Kalamazoo Business Attorneys
Commercial Transactions. If you are purchasing or selling a business or an asset, first, you should consider the preliminary goals of the transaction. In some cases, drafting a letter of intent will set out such goals and encourage the parties to work in good faith. Second, the initial agreement is drafted and executed, laying out the transaction and binding the terms and conditions. Finally, the business lawyer will consider any outstanding issues or documents needed to consummate the transaction.
The best policy is to contact your attorney early, before entering negotiations; by doing so, the parties avoid many common pitfalls and potential misunderstandings. For example, a carefully drafted letter of intent can prevent material misunderstanding when the final draft is exchanged for review. In other words, getting the material terms on paper, prior to closing and review, will help the parties reach common ground prior to drafting a controlling document that disruptively presents material conditions to the other party without adequate consideration or discussion.
Furthermore, confidential information is usually exchanged prior to executing a purchase agreement. The purchaser will, and should, investigate the business or asset for purposes of making an offer. Prior to divulging such information, the parties should execute a confidential information agreement that controls the access and use of such materials. Common documents for the sale of a business or asset often include:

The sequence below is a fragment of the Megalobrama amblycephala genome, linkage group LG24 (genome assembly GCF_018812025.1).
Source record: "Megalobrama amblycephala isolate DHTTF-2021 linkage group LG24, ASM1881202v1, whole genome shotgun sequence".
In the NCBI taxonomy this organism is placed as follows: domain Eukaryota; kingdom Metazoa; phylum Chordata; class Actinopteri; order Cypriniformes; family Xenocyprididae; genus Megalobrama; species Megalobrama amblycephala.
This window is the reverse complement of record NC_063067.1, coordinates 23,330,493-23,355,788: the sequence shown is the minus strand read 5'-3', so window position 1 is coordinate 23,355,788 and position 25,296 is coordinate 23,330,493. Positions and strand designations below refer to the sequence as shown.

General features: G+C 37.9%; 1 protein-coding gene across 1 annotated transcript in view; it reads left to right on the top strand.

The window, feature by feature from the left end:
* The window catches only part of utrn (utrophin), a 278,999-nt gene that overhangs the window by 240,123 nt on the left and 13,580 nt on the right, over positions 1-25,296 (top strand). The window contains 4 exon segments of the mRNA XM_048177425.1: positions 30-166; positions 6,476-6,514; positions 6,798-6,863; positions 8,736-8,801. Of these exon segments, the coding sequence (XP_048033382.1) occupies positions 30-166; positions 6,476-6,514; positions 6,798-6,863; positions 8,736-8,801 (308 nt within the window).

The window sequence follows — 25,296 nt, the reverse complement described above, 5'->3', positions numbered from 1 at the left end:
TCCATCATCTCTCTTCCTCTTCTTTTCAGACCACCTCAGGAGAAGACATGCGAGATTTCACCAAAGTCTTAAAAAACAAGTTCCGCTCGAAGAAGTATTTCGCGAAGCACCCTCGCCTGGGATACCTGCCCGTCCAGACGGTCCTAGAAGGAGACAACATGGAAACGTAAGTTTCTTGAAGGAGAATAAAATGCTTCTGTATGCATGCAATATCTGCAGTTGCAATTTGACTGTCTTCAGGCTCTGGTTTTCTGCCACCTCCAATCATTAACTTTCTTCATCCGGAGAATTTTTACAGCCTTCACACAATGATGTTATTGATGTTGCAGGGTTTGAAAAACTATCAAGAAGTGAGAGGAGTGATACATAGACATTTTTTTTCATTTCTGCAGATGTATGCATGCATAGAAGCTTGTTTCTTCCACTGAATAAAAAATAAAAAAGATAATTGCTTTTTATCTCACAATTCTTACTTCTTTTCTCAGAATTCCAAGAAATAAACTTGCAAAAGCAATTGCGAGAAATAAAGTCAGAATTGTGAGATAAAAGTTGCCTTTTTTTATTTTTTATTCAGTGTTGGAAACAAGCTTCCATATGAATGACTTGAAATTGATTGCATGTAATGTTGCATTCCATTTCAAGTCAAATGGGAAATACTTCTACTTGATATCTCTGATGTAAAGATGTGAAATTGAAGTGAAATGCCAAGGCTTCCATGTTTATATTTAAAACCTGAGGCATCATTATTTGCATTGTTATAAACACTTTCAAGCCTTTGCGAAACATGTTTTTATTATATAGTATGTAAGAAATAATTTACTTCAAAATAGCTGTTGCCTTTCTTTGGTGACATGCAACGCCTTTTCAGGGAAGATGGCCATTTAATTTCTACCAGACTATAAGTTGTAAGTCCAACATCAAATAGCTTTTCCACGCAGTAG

Business/corporate lawyer – Keilen Law, PLC also works with clients contemplating the type of entity to form. There are several entities available, such as a C corporation, an S corporation, a limited liability company (LLC), a limited liability partnership (LLP), a general partnership, or a limited partnership. A business lawyer must consider several questions, including, but not limited to, the type and number of owners and or limited members.
Prior to conducting business, business owners should organize/incorporate. Corporate formation protects the personal assets of the members or shareholders. For example, under MCL § 450.4501(4), members of an LLC are not liable for the entity’s debts and obligations. Prior to launching a new business, every business owner and or entrepreneur should meet with a business lawyer; every business owner should understand how to maintain the liability shield.
In addition, business transactions, such as stock transfers, asset sales, and other commercial transactions, should be done with the assistance of a business and corporate lawyer who understands the nature of your business.
For more information, or to schedule your initial consultation, please contact us and send a short summary of your legal matter.Request a Consultation